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AweI recently finished reading The Cloudspotter’s Guide (see review), and have concluded that it is one of my all-time favourite books. I have made skywatching a hobby for as long as I can remember, but the book has raised my awareness of the skies above us to new heights. As it happens, this has coincided with some absolutely pheomenal skywatching weather in Edinburgh, warm seas and sunshine feeding vast Cumulus clouds, weather fronts dropping stunning Cirrus squirls from the heavens, fascinating layers on layers of different clouds.

I’ll return to the book later; for now I just wanted to share the results of just two day’s skywatching…

The first of those days found me sitting in Holyrood Park one fine, sunny-cloudy afternoon after work, with my camera and a copy of The Cloudspotter’s Guide, with nothing to do but read about, watch and record the sky. The weather was as good as perfect for it – strange ice clouds high above, brooding storm clouds just far enough away not to alarm, and enough sunshine to keep us warm and illuminate the early-autumnal haze with lovely crepuscular rays.

Cirrocumulus lacunosus undulatusWith the help of the Guide I was able to identify this unusual net-like formation with some confidence as a Cirrocumulus lacunosus undulatus – that is, a collection of high, icy cloudlets forming a layer punctuated by holes – lacunas, if you like. Granted, that doesn’t tell us much of any real use, but still, it’s always nice to be able to put a name to something that’s been puzzling you.

Puny HumansThe banks of Cumulus congestus dwarfed the Salisbury Crags, which in turn dwarfed the people climbing them. I knew that it would rain on us sooner or later, but I had time to capture a series of pictures to turn into a highly amateur time-lapse film, so that I could watch those beautiful convection cells in action later. There’s a small version of this here, but if your computer can take it I recommend the full 2-megabyte version. I could have saved myself a lot of work later if I’d had a tripod with me – and a timer would help – but I didn’t have anything fancy to hand, so I just balanced the camera on my knees and took a picture every few seconds for a couple of minutes – compressed here into a couple of seconds.

A few weeks later the skies around Edinburgh were dominated by vast, looming, ever-growing Cumulus congestus and Cumulonimbus: puffy, dramatic and often deceptively solid-looking rain clouds, pouring down their loads even as they burgeon with freshly condensed droplets, up-wellings of warm, moist air racing to refresh them before they rain themselves out. I was staggered to end up avoiding the rains entirely, though it can’t have been more than a mile or two away at any point in the afternoon.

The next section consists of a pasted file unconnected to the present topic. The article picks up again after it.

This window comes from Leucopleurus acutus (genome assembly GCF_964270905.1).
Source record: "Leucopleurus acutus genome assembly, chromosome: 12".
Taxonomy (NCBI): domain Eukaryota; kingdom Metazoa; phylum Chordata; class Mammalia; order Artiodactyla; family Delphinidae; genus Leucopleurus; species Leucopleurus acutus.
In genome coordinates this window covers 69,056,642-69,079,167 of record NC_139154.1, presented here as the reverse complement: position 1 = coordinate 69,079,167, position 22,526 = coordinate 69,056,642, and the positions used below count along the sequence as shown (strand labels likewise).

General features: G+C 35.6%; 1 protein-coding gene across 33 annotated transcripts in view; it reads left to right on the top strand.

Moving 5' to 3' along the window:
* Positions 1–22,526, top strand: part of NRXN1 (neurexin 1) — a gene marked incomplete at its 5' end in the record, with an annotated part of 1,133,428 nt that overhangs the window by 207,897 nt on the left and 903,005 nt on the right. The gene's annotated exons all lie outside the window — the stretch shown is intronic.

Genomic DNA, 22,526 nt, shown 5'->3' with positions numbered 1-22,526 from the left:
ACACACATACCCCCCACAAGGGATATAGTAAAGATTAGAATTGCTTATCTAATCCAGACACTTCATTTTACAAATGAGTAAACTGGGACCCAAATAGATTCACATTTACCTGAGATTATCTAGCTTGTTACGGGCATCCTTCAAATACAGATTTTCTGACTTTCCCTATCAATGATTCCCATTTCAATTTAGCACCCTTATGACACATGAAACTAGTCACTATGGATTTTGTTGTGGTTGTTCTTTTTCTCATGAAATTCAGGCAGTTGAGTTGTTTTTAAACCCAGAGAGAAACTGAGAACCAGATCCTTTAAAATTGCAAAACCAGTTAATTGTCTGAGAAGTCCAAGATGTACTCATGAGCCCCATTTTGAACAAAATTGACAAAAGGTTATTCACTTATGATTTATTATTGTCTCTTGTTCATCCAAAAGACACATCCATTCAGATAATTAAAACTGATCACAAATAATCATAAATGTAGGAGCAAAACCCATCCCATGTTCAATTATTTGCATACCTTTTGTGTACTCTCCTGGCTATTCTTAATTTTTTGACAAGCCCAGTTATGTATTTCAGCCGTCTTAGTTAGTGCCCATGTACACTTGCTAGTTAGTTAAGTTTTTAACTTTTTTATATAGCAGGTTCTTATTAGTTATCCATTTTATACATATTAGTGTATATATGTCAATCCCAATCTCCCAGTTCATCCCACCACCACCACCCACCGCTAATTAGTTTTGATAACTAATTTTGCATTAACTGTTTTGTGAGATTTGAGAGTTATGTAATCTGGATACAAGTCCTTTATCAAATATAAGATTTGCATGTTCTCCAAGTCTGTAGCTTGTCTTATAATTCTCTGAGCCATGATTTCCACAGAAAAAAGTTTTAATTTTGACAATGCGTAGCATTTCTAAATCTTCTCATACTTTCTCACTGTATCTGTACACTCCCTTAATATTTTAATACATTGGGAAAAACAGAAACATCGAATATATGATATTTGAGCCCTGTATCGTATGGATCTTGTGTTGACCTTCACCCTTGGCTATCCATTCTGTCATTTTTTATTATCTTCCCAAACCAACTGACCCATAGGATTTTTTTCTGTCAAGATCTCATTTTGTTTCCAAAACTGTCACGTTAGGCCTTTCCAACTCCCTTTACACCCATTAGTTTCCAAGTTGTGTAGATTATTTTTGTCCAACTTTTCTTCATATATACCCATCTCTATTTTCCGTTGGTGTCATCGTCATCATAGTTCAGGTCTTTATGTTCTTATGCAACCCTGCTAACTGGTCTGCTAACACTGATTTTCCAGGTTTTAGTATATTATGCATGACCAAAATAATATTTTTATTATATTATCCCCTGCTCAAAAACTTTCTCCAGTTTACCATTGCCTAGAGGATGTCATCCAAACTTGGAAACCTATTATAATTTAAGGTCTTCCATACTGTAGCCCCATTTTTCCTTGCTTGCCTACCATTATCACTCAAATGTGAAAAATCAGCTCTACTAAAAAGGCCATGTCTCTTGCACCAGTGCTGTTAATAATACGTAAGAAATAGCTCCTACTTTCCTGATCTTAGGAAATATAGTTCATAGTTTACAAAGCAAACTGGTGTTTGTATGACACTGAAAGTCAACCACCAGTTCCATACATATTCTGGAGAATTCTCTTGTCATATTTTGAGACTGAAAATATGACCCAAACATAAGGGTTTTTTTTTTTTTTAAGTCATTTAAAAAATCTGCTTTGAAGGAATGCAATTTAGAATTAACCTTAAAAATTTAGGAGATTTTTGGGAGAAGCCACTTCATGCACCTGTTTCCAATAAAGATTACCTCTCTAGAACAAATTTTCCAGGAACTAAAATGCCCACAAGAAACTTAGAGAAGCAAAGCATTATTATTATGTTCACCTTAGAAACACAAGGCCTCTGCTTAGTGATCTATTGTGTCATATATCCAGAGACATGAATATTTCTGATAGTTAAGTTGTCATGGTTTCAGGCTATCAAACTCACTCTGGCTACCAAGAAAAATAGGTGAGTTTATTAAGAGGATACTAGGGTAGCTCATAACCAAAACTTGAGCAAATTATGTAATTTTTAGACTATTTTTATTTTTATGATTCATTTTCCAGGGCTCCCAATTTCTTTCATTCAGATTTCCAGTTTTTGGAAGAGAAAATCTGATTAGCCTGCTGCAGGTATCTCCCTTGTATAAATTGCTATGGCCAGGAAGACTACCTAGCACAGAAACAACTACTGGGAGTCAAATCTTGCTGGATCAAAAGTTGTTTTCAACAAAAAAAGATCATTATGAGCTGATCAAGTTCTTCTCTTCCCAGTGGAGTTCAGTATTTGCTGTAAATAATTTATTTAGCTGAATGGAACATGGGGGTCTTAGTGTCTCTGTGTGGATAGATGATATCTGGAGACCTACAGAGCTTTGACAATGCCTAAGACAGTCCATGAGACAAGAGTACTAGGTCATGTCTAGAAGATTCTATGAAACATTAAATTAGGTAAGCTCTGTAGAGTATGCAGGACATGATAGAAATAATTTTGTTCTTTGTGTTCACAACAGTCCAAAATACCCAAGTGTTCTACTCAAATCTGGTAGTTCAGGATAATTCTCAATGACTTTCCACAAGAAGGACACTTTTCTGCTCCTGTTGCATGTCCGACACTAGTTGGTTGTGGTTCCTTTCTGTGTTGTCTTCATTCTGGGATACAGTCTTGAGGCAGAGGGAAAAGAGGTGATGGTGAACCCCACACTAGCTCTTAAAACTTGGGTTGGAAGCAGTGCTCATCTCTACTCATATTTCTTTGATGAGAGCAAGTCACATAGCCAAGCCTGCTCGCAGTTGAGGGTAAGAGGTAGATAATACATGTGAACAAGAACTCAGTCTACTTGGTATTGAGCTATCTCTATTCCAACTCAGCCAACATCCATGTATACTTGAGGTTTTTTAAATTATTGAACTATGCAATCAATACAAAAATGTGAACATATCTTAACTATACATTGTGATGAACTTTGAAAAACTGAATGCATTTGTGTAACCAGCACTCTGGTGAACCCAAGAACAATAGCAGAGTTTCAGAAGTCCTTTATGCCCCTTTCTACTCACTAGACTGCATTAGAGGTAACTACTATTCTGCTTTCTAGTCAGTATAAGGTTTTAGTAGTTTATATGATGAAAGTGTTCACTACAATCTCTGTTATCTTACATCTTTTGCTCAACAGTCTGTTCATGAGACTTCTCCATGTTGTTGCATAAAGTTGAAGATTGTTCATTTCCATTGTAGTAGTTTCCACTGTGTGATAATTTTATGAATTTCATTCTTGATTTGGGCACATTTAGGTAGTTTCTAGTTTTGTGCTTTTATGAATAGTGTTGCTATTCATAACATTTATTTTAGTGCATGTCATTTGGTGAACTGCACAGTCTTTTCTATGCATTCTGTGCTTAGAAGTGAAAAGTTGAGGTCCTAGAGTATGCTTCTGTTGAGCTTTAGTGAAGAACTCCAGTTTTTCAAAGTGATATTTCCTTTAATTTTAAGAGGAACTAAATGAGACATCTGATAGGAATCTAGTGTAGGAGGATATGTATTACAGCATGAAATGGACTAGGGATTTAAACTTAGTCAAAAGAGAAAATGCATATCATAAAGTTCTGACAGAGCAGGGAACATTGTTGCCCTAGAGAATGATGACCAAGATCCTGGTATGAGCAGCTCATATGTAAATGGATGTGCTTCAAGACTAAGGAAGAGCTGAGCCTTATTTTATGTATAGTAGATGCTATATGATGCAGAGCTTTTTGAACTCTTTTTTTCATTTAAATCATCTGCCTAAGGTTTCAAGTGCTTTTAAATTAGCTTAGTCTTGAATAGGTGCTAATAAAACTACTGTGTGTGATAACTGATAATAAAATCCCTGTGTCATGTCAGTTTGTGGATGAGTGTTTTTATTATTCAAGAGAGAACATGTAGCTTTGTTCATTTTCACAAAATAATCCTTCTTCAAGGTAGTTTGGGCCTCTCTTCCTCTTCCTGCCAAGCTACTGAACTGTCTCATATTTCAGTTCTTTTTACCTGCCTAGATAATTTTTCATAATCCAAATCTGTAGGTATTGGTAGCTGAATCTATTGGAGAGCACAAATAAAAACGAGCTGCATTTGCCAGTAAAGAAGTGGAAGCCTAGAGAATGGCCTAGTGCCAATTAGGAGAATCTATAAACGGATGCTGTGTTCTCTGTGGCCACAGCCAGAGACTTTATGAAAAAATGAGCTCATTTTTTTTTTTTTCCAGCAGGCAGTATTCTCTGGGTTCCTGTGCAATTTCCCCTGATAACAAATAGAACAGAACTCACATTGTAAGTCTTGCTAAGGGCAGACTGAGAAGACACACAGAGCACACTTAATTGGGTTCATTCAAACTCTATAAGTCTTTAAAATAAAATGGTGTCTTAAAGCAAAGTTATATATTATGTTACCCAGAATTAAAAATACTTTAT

That day’s convection clouds came accompanied by a smattering of Cirrus clouds streaming out of a subtle Cirrostratus, showing that the air was moist right up to the highest reaches of the troposphere – to the tropopause, where the weather stops. Their ice crystals refracted the sunlight in a stunning range of displays; I have been watching out for such things for years, but had never seen such a range of ice halo phenomena in one day.

There were striking sun dogs (also known as parhelia, or mock suns) – the most obvious of the halo phenomena, these appear more than once a week in northern Europe, but most people still fail to notice them. They are created by horizontally-aligned plate-like ice crystals; the sunlight passes through one side of these transparent hexagons and out of another, making a bright, coloured patch of sky 22° or so away from the sun – about the distance from thumb to little figure of an outstretched hand at arm’s length. The colours are not always obvious, but when they are you can see that the sun dog is reddish towards the sun, and bluish on the other side – sometimes with a long, not entirely un-doglike tail.

The exact same kind of ice crystals produce the circumzenith arc, a ‘sky smile’ in vivid rainbow colours, going part-way around the top of the sky, above the sun. As on that day, these are therefore likely to be seen at the same time – although they are not seen as often as sun dogs, partly because they only appear when the sun is quite low in the sky. In their case, the bright colours – which at their best can out-do any common-or-garden rainbow – are the result of light entering the top of the ice-plates and leaving through the sides.

Accompanying these, less spectacular but undeniably still pretty, I was unsurprised by the appearance of a 22° halo, the most common halo effect produced by Cirrostratus; these are made by columnar ice crystals, like tiny pencils, which are randomly oriented, and they appear almost one day in three. When these crystals have smooth, flat ends (which they rarely do) they can also produce a 46° halo, much fainter and much larger than their cousin. When the columnar crystals are roughly horizontal, they can also produce a tangent arc, somewhat resembling a giant dove made of pure light. If my judgement is on, I was privileged to see both that afternoon.

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Salt Forms

The salt bin grinsThe salt bin opposite my flat provides me with a suprising amount of intrigue. Somewhere down the line, it filled up with water enough to become distended – or became distended enough to fill with water – so now it sits there and forever grins invitingly, like some kind of fat plastic crocodile.

It’s permanently full up with water now – intensely saline water, of course, which does some pretty interesting things when it’s stagnant… when someone dumped an old paperback in there, for example, it quickly became encrusted with those characteristically square salt crystals, like the ones you can buy at fancy delicatessens (‘fleur de sel‘)… although not so appetising.

Jagged salt spike layerLater, days of intense, steady sunshine led to some fascinatingly rich crystal formations around the borders of the salt bin, as an inch or two of the water evaporated.

Then, most recently, a combination of wear and tear with hot, hot sun and heavy rains have led the bin to start cracking at the sides, sweating its saline drips in waves to leave a story of the weather inscribed on its sides.

I suppose this would be a good place to write about the way crystals derive their shapes from the way their component molecules stack together, or about the echoes of geological forms in small-scale emergences like this.

…maybe some other time.